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So what telescope do I buy?

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#26 Supergiant

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Posted 28 September 2020 - 07:00 PM

You stated your idea perfectly--in plain language too.

 

I understand what you are saying and are presenting components to this decision that are noteworthy.

 

I like the idea of switch it on and go--I do not believe a 12 inch scope is practical for my lifestyle either.

 

A few hours here and there--

 

I know the sky is the limit with optics--no pun intended.

 

Thank you--this decision is getting much clearer.



#27 spaceoddity

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Posted 28 September 2020 - 07:15 PM

https://www.amazon.c...e/dp/B003E8K53C



#28 spaceoddity

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Posted 28 September 2020 - 07:16 PM

https://optcorp.com/...V4aAqHlEALw_wcB



#29 spaceoddity

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Posted 28 September 2020 - 07:23 PM

You stated your idea perfectly--in plain language too.

 

I understand what you are saying and are presenting components to this decision that are noteworthy.

 

I like the idea of switch it on and go--I do not believe a 12 inch scope is practical for my lifestyle either.

 

A few hours here and there--

 

I know the sky is the limit with optics--no pun intended.

 

Thank you--this decision is getting much clearer.

There really isn't anything that's switch on and go. Every go-to scope will need a star alignment. Conventional dobsonians are point and shoot while the go-to dobs will need a star alignment but can still be used without the electronics. I have a nexstar 8se and aligning the thing and getting it to work properly has been nothing but a source of frustration, not to mention how ridiculously fast it dews up. Haven't used it in over a year. I like the idea of a more compact tube but SCT's aren't my cup of tea, expensive lesson.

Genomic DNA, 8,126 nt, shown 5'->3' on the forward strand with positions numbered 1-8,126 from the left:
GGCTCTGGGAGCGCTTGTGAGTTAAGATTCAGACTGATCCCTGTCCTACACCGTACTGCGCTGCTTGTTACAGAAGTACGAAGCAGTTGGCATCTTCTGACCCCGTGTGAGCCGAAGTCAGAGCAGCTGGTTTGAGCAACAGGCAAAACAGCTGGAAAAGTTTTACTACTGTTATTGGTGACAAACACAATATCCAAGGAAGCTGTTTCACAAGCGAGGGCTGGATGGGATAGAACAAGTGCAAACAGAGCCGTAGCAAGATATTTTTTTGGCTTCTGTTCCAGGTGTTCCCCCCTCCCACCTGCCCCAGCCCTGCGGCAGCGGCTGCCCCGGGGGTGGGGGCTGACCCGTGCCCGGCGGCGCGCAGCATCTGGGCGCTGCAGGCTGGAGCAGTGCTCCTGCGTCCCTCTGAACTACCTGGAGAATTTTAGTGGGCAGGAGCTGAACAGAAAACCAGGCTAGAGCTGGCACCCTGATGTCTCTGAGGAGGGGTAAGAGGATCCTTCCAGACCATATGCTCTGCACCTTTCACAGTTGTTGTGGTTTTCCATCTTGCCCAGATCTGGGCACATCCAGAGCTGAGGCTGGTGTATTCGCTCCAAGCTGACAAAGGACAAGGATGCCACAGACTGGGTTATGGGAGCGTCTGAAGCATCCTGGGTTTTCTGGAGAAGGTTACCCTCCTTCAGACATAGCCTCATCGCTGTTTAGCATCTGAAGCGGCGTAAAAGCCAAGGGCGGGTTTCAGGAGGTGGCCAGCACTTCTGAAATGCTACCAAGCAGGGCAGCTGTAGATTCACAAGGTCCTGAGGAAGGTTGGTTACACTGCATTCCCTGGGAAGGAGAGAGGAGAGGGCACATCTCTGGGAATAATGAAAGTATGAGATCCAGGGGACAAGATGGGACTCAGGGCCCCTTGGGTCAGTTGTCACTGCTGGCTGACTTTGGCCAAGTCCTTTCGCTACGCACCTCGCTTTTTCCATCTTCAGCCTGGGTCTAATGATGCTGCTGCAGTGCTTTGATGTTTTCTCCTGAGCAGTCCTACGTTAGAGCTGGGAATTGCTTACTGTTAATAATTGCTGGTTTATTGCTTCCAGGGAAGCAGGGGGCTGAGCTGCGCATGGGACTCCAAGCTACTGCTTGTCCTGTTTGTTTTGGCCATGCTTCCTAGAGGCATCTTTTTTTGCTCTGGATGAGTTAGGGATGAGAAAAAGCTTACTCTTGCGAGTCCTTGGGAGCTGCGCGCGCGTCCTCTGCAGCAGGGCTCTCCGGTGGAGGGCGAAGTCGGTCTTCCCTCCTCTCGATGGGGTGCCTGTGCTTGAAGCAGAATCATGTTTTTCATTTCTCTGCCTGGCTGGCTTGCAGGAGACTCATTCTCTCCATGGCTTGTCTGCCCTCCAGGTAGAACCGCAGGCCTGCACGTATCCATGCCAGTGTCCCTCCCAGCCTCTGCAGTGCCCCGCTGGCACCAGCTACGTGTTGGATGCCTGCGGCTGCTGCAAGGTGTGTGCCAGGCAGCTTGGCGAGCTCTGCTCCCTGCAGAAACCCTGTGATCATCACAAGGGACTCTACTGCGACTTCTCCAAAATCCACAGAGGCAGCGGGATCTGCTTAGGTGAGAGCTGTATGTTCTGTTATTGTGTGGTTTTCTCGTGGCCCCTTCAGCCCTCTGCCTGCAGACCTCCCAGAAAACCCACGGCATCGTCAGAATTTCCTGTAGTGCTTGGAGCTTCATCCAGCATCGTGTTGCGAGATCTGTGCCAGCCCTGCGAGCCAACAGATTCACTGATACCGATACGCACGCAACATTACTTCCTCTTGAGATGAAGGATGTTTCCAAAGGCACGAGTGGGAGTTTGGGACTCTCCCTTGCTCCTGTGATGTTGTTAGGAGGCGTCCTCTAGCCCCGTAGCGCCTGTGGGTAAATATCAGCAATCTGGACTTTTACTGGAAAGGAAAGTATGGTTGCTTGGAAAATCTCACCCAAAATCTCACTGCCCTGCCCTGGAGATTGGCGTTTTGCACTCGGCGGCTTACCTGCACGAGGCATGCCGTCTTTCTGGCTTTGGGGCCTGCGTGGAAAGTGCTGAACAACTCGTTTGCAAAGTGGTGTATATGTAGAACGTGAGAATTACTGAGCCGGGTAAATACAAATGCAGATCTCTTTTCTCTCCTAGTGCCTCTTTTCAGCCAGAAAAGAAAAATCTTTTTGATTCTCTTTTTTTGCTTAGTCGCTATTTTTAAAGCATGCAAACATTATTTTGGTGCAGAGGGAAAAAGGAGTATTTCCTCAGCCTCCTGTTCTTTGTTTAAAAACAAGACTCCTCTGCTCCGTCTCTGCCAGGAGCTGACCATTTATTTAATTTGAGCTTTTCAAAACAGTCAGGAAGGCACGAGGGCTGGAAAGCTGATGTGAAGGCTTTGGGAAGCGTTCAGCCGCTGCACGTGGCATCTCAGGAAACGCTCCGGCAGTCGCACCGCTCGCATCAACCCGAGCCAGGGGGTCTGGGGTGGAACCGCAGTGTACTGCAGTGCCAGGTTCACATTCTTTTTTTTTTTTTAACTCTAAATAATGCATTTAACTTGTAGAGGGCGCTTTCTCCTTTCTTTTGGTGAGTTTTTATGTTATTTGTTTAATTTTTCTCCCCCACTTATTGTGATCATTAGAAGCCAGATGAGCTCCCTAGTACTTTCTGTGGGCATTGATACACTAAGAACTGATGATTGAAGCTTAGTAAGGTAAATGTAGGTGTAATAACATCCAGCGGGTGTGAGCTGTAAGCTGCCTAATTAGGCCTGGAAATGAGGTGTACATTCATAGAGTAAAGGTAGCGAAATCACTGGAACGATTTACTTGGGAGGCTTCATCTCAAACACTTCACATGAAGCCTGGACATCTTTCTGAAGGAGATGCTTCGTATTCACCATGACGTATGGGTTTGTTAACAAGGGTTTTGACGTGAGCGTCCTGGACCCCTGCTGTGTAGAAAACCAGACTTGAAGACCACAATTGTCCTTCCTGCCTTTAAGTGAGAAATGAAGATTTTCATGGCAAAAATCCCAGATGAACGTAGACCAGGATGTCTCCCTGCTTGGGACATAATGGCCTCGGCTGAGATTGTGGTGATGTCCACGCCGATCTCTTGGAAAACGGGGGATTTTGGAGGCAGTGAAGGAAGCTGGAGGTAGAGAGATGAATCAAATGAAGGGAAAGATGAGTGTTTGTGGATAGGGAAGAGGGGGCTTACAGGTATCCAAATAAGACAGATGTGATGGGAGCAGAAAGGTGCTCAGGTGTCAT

#30 NightOwl07

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Posted 28 September 2020 - 07:34 PM

There really isn't anything that's switch on and go. Every go-to scope will need a star alignment. Conventional dobsonians are point and shoot while the go-to dobs will need a star alignment but can still be used without the electronics. I have a nexstar 8se and aligning the thing and getting it to work properly has been nothing but a source of frustration, not to mention how ridiculously fast it dews up. Haven't used it in over a year. I like the idea of a more compact tube but SCT's aren't my cup of tea, expensive lesson.

Yeah, I wouldn't rely too much on the Go-To functions. I've only ever gotten them to be "close enough" but I always found it easier to just get on target the rest of the way myself than trying to figure out how to get Go-to to be precise.

 

8" dob can be a very good choice. Depending on the type of vehicle though it can be a bit awkwardly shaped to transport. I had a smaller sedan back then and my 8" OTA would be on the back seat but I could never get the mount in the trunk without pulling it apart. Hatchbacks/SUVs wouldn't have this kind of a problem.